Songs of 2014

It’s mid-December, which means it’s time for me to share my favorite songs of the year. There are 75 here. That seemed like a manageable number. For variety’s sake, I only included artists once (unless they were featured on another artist’s song I liked, in which case I allowed them to be included again, because I like to make things complicated). I did include one cover – ‘Don’t Make Me Over’ – because I listened to it so much that I couldn’t resist. Also, there’s at least one song that was released in 2013 here. You can blame PC Music, which I became deeply obsessed with this spring, for that.

All songs are linked below. I’ve also created a Spotify playlist and a Soundcloud playlist (for songs not available on Spotify).

  1. A.G. Cook ft. Hannah Diamond: ‘Keri Baby’
  2. Beverly: ‘Honey Do’
  3. Alvvays: ‘Archie, Marry Me’
  4. Taylor Swift: ‘Blank Space’
  5. Angel Olsen: ‘White Fire’
  6. Tinashe ft. ScHoolboy Q: ‘2 On’
  7. Ryn Weaver: ‘OctaHate’
  8. Sun Kil Moon: ‘Ben’s My Friend’
  9. Fear of Men: ‘Descent’
  10. Yumi Zouma: ‘The Brae’
  11. Dreamtrak: ‘Odyssey, Pt. 2 (A.G. Cook Remix)’
  12. Cymbals Eat Guitars: ‘Warning’
  13. Lana Del Rey: ‘Brooklyn Baby’
  14. Jessie Ware: ‘Champagne Kisses’
  15. SOPHIE: ‘Lemonade’
  16. Caribou: ‘Can’t Do Without You’
  17. A Sunny Day in Glasgow: ‘In Love With Useless (The Timeless Geometry in the Tradition of Passing)’
  18. Kero Kero Bonito: ‘Sick Beat’
  19. Jessica Pratt: ‘Back, Baby’
  20. Swick & Lewis Cancut ft. Tkay Maidza: ‘Wishes’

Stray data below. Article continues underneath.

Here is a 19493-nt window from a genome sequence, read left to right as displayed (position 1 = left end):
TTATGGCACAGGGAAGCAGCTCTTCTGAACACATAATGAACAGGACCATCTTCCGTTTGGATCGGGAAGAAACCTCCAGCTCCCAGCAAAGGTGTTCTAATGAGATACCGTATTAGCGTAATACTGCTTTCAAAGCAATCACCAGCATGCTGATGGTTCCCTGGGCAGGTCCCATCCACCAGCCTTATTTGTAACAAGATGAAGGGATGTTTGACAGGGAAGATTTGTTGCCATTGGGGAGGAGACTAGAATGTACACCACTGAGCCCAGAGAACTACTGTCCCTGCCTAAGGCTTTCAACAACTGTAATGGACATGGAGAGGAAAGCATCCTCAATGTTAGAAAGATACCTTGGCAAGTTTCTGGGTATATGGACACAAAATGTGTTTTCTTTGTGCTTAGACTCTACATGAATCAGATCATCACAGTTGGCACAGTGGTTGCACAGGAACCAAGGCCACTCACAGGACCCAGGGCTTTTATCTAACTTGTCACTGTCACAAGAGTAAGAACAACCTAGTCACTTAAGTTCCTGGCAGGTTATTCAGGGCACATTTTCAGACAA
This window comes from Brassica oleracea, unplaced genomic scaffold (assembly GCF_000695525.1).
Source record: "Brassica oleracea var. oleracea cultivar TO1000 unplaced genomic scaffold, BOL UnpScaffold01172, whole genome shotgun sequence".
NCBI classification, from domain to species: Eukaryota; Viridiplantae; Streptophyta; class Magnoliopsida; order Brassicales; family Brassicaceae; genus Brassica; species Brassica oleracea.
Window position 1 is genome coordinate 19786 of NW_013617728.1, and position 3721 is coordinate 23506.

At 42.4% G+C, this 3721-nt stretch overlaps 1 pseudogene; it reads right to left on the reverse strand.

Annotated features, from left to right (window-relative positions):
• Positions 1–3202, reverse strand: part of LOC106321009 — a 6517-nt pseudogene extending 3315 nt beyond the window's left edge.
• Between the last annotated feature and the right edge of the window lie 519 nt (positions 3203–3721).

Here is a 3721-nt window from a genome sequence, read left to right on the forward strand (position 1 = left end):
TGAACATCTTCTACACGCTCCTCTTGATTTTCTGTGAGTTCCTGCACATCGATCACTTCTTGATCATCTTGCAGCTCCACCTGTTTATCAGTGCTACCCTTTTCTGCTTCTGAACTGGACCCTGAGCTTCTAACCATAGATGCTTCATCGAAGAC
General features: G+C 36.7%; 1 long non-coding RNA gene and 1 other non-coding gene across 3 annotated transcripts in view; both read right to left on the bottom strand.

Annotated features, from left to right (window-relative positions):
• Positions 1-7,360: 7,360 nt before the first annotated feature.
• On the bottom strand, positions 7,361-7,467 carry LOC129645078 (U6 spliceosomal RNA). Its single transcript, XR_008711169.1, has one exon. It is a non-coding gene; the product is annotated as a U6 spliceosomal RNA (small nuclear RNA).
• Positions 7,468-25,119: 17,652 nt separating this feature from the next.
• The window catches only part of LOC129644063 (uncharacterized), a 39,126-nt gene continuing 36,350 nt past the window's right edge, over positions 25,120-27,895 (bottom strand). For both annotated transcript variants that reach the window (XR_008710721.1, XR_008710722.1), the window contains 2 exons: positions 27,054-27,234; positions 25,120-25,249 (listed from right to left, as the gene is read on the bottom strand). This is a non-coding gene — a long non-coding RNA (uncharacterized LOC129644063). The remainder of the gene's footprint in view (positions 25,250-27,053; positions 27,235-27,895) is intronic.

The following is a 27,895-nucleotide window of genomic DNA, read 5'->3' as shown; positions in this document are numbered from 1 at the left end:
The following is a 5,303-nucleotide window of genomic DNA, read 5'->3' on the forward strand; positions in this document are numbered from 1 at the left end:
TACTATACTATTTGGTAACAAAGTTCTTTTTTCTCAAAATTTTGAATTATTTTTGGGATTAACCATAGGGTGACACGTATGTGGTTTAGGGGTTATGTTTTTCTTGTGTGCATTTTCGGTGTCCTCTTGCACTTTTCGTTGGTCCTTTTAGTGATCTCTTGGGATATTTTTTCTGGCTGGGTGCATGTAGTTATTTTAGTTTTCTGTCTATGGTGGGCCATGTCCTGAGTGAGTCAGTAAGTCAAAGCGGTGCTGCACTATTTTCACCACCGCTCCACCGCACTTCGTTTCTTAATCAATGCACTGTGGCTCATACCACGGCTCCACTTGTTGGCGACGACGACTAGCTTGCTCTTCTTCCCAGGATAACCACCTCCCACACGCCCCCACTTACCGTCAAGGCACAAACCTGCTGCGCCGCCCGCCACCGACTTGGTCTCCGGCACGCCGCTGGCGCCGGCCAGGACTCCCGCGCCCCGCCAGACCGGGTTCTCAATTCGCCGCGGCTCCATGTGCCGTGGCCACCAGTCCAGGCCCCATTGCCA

21. Doss: ‘Softpretty’
  22. Leon Bridges: ‘Coming Home’
  23. EMA: ‘So Blonde’
  24. Hannah Diamond: ‘Every Night’
  25. How To Dress Well: ‘Words I Don’t Remember’
  26. QT: ‘Hey QT’
  27. Rustie ft. Danny Brown: ‘Attak’
  28. Allie X: ‘Catch’
  29. Young Thug ft. A$AP Ferg & Freddie Gibbs: ‘Old English’
  30. Julia Holter: ‘Don’t Make Me Over’
  31. Grimes ft. Blood Diamonds: ‘Go’
  32. TOPS: ‘Outside’
  33. Katie Rush ft. Samantha Urbani: ‘Dangerous Luv’
  34. Perfect Pussy: ‘Interference Fits’
  35. Thee Oh Sees: ‘Encrypted Bounce’
  36. Panda Bear: ‘Mr. Noah’
  37. tUnE-yArDs: ‘Wait For A Minute’
  38. Ariana Grande ft. Zedd: ‘Break Free’
  39. Future ft. Pharrell, Pusha T & Casino: ‘Move That Dope’
  40. Saint Pepsi: ‘Baby’
  41. GFOTY: ‘Bobby’
  42. Frankie Cosmos: ‘Birthday Song’
  43. Shura: ‘Just Once’
  44. Becky G: ‘Shower’
  45. Drake: ‘0 to 100 / The Catch Up’
  46. Charli XCX: ‘Boom Clap’
  47. Sales: ‘Getting It On’
  48. Tink ft. Jeremih: ‘Don’t Tell Nobody’
  49. Shamir: ‘On the Regular’
  50. Lapsley: ‘Station’
  51. FKA twigs: ‘Two Weeks’
  52. Ex Hex: ‘Don’t Wanna Lose’
  53. Wye Oak: ‘Glory’
  54. You’ll Never Get to Heaven: ‘Caught in Time, So Far Away’
  55. Marissa Nadler: ‘Drive’
  56. Shabazz Palaces: ‘Forerunner Foray’